Several MOSFET microphones have been constructed as shown in FIG. 7. A silicon bar 43 is rigidly attached at 46 to support 44. A MOSFET device having source 47, gate 48 and drain 49 is formed on a silicon bar by any conventional technique. Lead wires 51, 52 and 53 are provided to connect the source to any desired preamplifier circuit (not shown). A diaphragm 41 is attached to the end of the cantilevered bar 43 by means of rod 42. Sound waves impinging on diaphragm 41 cause deflection of chip 43 into area 45 which deflection stresses and modulates the source-drain conductance of the MOSFET device, thereby providing the input to the preamplifier. The MOSFET devices which have been used in demonstrating feasibility of the microphone shown in FIG. 7 have channel width to length ratios of about 12. The impedance of the microphone in this case was nominally 3,000 ohms and the output voltage is 1-5 millivolts under normal speaking conditions; Nominal size of the MOSFET beams used in the display were 0.06 inches long × 0.010 inches wide × 0.004 inches thick. It should be noted that the particular embodiment of a microphone pickup is not intended as limiting upon applicants' invention, but is exemplary only, other ratios and dimensions being equally satisfactory in microphone pickups.

The foregoing considerations indicate that the transducer device might particularly serve the useful function as a microphone for a hearing aid device, and other devices where space is a problem. Since the technology for fabrication of the MOSFET microphone is compatible with that of fabrication of the MOS integrated circuit, the entire system could be rendered in integrated circuit form, thereby realizing the concept of the "integrated transducer-amplifier. "Such a system is shown in integrated form in FIG. 8 and in schematic in FIG. 9.

Referring to FIG. 9, and all MOSFET transducer-amplifier as shown having an output terminal 102 adapted to be connected to an output transducer, such as for example, a hearing aid speaker system. Transducer T1, having source, drain and gate electrodes 104, 103 and 105, respectively, is shown as varying in response to sound vibrations received from a diaphragm which will be subsequently described in detail. MOSFET devices T2, T3, T4, T6 and T8 have their terminals connected by electrical leads as shown so that the source and drain terminals thereof form passive load resistors for active amplifier MOSFET devices T1, T5, T7 and T9. T3 and T4, in addition to acting as load resistors for amplifier T5, form a voltage divider network for positive feed back connected as shown from point 106 to gate electrode 105 of transducer T1. Back-to-back diodes D1 and D2 are connected in a negative feedback circuit arrangement from output terminal 102 to the gate electrode of amplifier T5 by its own electrical lead as shown. It should be noted that, for simplicity, reference numerals have been applied only to the gate, drain and source electrodes of T1. The comparable electrodes for the remaining devices are symbolically shown in the same manner as the electrodes of T1.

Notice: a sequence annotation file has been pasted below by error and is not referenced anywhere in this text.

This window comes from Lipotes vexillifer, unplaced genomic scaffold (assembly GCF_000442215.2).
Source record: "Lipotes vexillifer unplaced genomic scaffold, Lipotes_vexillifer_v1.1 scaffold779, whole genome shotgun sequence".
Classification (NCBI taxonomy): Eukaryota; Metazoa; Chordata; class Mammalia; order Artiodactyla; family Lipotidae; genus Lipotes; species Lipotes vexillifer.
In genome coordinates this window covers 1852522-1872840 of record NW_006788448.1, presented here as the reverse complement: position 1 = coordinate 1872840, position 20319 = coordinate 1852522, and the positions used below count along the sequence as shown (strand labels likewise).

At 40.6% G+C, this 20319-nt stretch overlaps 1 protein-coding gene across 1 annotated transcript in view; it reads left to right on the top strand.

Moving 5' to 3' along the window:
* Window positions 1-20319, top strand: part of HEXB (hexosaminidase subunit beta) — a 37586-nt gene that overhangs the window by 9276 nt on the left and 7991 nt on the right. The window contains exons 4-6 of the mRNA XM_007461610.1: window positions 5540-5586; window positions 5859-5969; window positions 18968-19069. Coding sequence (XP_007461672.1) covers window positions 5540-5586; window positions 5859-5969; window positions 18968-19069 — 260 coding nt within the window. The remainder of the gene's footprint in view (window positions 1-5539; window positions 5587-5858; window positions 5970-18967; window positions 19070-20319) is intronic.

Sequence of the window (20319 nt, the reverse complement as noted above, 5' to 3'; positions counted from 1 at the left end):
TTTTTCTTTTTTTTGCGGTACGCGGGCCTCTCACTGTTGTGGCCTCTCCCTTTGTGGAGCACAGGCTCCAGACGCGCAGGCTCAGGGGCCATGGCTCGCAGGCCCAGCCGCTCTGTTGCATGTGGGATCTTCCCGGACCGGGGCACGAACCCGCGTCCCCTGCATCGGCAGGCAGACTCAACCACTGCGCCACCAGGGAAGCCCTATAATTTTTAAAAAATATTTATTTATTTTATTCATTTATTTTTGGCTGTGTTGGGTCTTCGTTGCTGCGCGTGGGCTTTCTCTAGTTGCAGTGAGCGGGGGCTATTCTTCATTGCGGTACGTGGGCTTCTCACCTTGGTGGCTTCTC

In the operation of the circuit shown in FIG. 9, a negative voltage VDD as applied to the input terminal 101 establishes a voltage differential between the source and drain terminals of each of the field effect devices. Assuming no stress is applied to T1, the gate electrodes of transducer T1 and amplifier stages T5, T7 and T9 are biased so that the devices are all conducting. The negative feedback taken from the output terminal 102 is applied to bias gate terminal of T5 to set the gate potential of T5, T7 and T9 to produce the proper conduction thereof. Capacitor C1 provides DC isolation of drain 103 of T1 and the gate of T5. At the same time, capacitor C1 couples the output signal of the transducer T1 to the gate of transistor T5. T2, T3, T4, T6 and T8 are load resistors in the conventional manner. Positive feedback to the gate of the transducer T1 as taken at point 106 to provide additional gain of device T1. The amount of gain is dependent upon the conductance ratio of T3 to T4. Deflection of the transducer T1 in one direction, as will be discussed below with respect to FIG. 8, results in an increase in conductance of transistor T1 which will cause the potential appearing at the gate of T5 to move in a positive direction, thereby decreasing the source drain conductance of T5, and causing the voltage of the gate of T7 to go negative. The negative voltage appearing at the gate of T7 increases the conductance of T7, thereby causing the voltage appearing at the gate electrode of T9 to move in a positive direction. The positive voltage appearing at the gate of T9 decreases the conductance of T9 and thereby causes the voltage appearing at the drain electrode and at terminal 102 to go negative. Should the transducer T1 be deflected in the opposite direction, the voltage at the various amplifier stages would obviously move in the opposite direction so that the output at terminal 102 would move in a positive direction. It should be noted that no provisions are provided in FIG. 9 for adjusting the volume of the output, and is to be understood that such volume control could easily be installed in the output transducer system. It is also apparent that a conventional amplifier system may be utilized in conjunction with transducer T1.